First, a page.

BraddockBraddock Road and Commonwealth AvenueCity of Alexandria6.038°48′59″N 77°03′45″W / 38.816288°N 77.062526°W / 38.816288; -77.062526 (Braddock Station (Washington-Virginia Railway)
North BraddockCommonwealth AvenueCity of Alexandria
LloydWindsor Avenue and Commonwealth AvenueCity of Alexandria5.738°49′27″N 77°03′45″W / 38.824263°N 77.062633°W / 38.824263; -77.062633 (Lloyds Station (Washington-Virginia Railway)
Del RayDel Ray Avenue and Commonwealth AvenueCity of Alexandria5.638°49′33″N 77°03′43″W / 38.825834°N 77.061946°W / 38.825834; -77.061946 (Del Ray Station (Washington-Virginia Railway)
Mount IdaMount Ida Avenue and Commonwealth AvenueCity of AlexandriaHistorical marker near site of station: The Electric Railway[7][8]38°49′42″N 77°03′39″W / 38.828266°N 77.060764°W / 38.828266; -77.060764 (Mount Ida Station (Washington-Virginia Railway)
St. AsaphCommonwealth Avenue, between Forrest St. and Ancell St.City of Alexandria5.6Served St. Asaph racetrack. (1894–1905)[9]
Historical marker near site of station: St. Asaph Racetrack[9][10]
38°49′47″N 77°03′36″W / 38.829712°N 77.059929°W / 38.829712; -77.059929 (St. Asaph Station (Washington-Virginia Railway)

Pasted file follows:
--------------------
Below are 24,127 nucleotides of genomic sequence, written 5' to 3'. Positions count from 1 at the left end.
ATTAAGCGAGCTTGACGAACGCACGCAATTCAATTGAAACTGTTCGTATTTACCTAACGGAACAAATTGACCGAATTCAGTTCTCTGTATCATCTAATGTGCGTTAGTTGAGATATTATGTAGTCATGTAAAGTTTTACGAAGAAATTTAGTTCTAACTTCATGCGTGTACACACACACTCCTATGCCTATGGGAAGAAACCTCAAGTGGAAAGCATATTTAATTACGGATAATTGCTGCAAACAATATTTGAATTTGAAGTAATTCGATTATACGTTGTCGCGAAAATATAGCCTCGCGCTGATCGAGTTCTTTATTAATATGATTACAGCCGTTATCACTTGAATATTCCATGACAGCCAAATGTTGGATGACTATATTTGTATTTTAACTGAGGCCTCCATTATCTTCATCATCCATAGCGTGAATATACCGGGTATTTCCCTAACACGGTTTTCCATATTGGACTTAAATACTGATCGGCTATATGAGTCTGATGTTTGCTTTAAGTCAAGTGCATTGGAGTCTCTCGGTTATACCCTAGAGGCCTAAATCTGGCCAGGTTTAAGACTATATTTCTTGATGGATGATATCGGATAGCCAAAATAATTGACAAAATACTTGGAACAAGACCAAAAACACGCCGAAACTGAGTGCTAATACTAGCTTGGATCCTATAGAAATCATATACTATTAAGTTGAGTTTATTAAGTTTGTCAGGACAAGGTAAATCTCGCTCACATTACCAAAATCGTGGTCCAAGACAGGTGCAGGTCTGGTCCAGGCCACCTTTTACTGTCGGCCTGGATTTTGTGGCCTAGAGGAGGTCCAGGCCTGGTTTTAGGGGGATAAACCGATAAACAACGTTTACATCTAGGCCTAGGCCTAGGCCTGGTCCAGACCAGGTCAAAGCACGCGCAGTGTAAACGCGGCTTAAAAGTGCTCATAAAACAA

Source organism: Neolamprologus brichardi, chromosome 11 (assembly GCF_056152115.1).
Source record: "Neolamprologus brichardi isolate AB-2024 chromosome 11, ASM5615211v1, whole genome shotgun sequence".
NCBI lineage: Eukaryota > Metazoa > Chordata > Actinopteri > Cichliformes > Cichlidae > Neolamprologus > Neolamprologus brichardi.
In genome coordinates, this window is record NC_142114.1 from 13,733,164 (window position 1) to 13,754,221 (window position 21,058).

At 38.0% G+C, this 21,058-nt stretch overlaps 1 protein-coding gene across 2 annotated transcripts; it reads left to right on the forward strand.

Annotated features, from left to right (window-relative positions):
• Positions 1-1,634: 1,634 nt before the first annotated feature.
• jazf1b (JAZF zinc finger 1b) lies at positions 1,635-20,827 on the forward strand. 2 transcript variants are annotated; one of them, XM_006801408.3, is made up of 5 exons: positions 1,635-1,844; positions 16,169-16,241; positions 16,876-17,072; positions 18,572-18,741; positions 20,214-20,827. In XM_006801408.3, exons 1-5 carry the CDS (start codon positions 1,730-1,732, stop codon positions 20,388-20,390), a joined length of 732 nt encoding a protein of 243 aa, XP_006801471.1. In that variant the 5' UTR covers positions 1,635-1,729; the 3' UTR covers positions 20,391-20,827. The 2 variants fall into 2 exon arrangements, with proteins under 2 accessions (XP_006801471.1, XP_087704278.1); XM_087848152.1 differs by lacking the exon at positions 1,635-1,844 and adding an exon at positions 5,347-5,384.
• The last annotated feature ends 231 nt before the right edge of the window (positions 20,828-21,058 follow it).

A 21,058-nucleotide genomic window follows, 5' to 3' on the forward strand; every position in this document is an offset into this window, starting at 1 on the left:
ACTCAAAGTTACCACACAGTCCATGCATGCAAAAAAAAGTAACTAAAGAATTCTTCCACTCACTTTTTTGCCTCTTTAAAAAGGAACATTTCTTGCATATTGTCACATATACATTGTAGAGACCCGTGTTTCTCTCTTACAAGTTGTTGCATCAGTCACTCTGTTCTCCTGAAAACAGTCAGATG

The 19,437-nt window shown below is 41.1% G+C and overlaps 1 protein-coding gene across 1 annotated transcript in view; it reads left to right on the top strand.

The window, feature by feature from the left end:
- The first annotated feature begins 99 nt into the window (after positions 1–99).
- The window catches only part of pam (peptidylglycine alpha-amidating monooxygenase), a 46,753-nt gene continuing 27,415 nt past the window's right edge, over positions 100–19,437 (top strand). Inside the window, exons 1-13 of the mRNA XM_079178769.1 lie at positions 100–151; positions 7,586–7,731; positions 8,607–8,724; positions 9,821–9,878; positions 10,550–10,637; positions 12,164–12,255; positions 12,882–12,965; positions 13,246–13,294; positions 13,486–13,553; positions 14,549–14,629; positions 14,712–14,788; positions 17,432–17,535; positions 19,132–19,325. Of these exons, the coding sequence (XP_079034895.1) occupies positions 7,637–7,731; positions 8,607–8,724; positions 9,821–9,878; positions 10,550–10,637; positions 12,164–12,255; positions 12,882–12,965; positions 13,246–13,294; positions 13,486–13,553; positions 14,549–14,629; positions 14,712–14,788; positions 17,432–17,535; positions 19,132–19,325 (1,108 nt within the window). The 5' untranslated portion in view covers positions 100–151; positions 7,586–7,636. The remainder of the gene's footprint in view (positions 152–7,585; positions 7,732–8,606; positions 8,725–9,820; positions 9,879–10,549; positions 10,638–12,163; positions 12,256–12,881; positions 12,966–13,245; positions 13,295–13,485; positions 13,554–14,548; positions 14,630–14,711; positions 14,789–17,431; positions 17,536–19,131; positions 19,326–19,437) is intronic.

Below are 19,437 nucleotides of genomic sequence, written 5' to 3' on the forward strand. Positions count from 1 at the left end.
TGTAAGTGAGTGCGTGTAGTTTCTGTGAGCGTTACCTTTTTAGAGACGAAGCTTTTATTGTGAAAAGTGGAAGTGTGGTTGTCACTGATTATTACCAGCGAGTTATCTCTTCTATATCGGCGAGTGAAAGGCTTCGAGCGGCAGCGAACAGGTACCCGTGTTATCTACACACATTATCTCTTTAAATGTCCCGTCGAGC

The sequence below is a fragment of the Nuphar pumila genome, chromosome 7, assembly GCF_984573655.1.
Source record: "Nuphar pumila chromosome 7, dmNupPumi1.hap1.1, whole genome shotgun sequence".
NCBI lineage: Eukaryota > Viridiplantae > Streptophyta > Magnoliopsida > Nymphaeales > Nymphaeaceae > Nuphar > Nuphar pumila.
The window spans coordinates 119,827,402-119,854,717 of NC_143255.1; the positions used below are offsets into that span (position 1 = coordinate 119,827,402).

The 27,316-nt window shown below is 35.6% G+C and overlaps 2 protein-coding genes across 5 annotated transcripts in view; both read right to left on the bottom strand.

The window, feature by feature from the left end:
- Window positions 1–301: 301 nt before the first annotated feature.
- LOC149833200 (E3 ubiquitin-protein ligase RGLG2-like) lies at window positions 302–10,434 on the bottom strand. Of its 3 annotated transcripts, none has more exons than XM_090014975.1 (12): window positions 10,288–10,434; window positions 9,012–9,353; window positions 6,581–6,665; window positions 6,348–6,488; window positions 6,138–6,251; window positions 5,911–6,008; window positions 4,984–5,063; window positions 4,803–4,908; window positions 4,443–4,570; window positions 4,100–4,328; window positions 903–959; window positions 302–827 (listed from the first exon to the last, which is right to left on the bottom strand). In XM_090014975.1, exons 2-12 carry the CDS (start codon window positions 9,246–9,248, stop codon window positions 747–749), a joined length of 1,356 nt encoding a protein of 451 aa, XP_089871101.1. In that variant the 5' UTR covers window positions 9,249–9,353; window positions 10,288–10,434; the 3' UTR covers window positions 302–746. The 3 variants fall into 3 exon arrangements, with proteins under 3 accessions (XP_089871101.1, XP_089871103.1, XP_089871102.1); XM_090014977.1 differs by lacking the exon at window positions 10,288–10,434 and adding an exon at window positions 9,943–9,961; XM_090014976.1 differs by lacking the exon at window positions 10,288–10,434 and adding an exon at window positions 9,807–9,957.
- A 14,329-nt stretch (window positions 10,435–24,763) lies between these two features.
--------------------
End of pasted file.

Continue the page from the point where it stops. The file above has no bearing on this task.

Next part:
HumeIntersection of Hume Avenue, Mount Vernon Avenue and Commonwealth AvenueCity of AlexandriaHistorical marker near site of station: Mount Vernon Avenue[11][12]38°49′51″N 77°03′35″W / 38.830749°N 77.059586°W / 38.830749; -77.059586 (Hume Station (Washington-Virginia Railway)
St. ElmoCommonwealth Avenue near Ashby St.City of Alexandria4.8Crossing of W&OD Railway's Bluemont Division
Historical marker near site of station: The Bluemont Line[13][14]
38°49′59″N 77°03′32″W / 38.833103°N 77.058795°W / 38.833103; -77.058795 (St. Elmo Station (Washington-Virginia Railway)
Four Mile RunNear present intersection of S. Glebe Road and S. Eads St.Arlington County4.1Historical marker near site of station: Transportation[15][16]38°50′33″N 77°03′17″W / 38.842482°N 77.054822°W / 38.842482; -77.054822 (Four Mile Run Station (Washington-Virginia Railway)
Car BarnIn bus yard east of S. Eads St.Arlington CountyFormerly in rail yard38°50′40″N 77°03′13″W / 38.844333°N 77.053739°W / 38.844333; -77.053739 (Car Barn (Washington-Virginia Railway)
Luna ParkWest side of Eads St.Arlington CountyAdjacent to amusement park in present site of sewage treatment plant38°50′40″N 77°03′13″W / 38.844333°N 77.053739°W / 38.844333; -77.053739 (Luna Park Station (Washington-Virginia Railway)
Aurora HillsS. Eads St.Arlington County